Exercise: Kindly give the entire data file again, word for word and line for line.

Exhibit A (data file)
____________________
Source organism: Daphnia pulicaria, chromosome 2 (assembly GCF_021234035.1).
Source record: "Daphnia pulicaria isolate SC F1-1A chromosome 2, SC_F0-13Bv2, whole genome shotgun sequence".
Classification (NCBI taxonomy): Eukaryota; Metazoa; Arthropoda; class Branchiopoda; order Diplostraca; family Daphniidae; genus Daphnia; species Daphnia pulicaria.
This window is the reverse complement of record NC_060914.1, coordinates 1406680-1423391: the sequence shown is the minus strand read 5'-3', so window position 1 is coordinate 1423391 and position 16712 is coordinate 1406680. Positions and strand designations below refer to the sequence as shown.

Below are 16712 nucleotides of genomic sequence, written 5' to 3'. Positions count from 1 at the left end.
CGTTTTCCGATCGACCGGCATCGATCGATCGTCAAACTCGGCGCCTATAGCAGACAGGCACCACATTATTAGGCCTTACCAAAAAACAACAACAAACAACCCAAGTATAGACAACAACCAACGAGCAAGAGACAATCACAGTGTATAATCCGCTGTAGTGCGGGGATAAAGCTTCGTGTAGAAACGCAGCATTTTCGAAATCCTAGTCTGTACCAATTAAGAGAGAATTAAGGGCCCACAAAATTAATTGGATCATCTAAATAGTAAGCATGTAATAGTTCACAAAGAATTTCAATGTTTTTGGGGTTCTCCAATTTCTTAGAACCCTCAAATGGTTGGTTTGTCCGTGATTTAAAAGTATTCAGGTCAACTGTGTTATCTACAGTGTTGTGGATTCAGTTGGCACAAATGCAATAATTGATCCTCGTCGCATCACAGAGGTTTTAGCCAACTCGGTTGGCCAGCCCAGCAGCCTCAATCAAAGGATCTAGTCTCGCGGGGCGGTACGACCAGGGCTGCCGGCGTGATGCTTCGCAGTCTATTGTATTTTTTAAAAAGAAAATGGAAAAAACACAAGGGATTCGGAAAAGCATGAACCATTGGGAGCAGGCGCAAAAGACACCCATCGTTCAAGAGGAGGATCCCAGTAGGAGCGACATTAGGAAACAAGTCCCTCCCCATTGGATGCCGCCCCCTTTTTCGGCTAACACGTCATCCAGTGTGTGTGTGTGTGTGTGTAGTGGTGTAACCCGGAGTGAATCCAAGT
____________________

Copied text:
Source organism: Daphnia pulicaria, chromosome 2 (assembly GCF_021234035.1).
Source record: "Daphnia pulicaria isolate SC F1-1A chromosome 2, SC_F0-13Bv2, whole genome shotgun sequence".
Classification (NCBI taxonomy): Eukaryota; Metazoa; Arthropoda; class Branchiopoda; order Diplostraca; family Daphniidae; genus Daphnia; species Daphnia pulicaria.
This window is the reverse complement of record NC_060914.1, coordinates 1406680-1423391: the sequence shown is the minus strand read 5'-3', so window position 1 is coordinate 1423391 and position 16712 is coordinate 1406680. Positions and strand designations below refer to the sequence as shown.

Below are 16712 nucleotides of genomic sequence, written 5' to 3'. Positions count from 1 at the left end.
CGTTTTCCGATCGACCGGCATCGATCGATCGTCAAACTCGGCGCCTATAGCAGACAGGCACCACATTATTAGGCCTTACCAAAAAACAACAACAAACAACCCAAGTATAGACAACAACCAACGAGCAAGAGACAATCACAGTGTATAATCCGCTGTAGTGCGGGGATAAAGCTTCGTGTAGAAACGCAGCATTTTCGAAATCCTAGTCTGTACCAATTAAGAGAGAATTAAGGGCCCACAAAATTAATTGGATCATCTAAATAGTAAGCATGTAATAGTTCACAAAGAATTTCAATGTTTTTGGGGTTCTCCAATTTCTTAGAACCCTCAAATGGTTGGTTTGTCCGTGATTTAAAAGTATTCAGGTCAACTGTGTTATCTACAGTGTTGTGGATTCAGTTGGCACAAATGCAATAATTGATCCTCGTCGCATCACAGAGGTTTTAGCCAACTCGGTTGGCCAGCCCAGCAGCCTCAATCAAAGGATCTAGTCTCGCGGGGCGGTACGACCAGGGCTGCCGGCGTGATGCTTCGCAGTCTATTGTATTTTTTAAAAAGAAAATGGAAAAAACACAAGGGATTCGGAAAAGCATGAACCATTGGGAGCAGGCGCAAAAGACACCCATCGTTCAAGAGGAGGATCCCAGTAGGAGCGACATTAGGAAACAAGTCCCTCCCCATTGGATGCCGCCCCCTTTTTCGGCTAACACGTCATCCAGTGTGTGTGTGTGTGTGTGTAGTGGTGTAACCCGGAGTGAATCCAAGT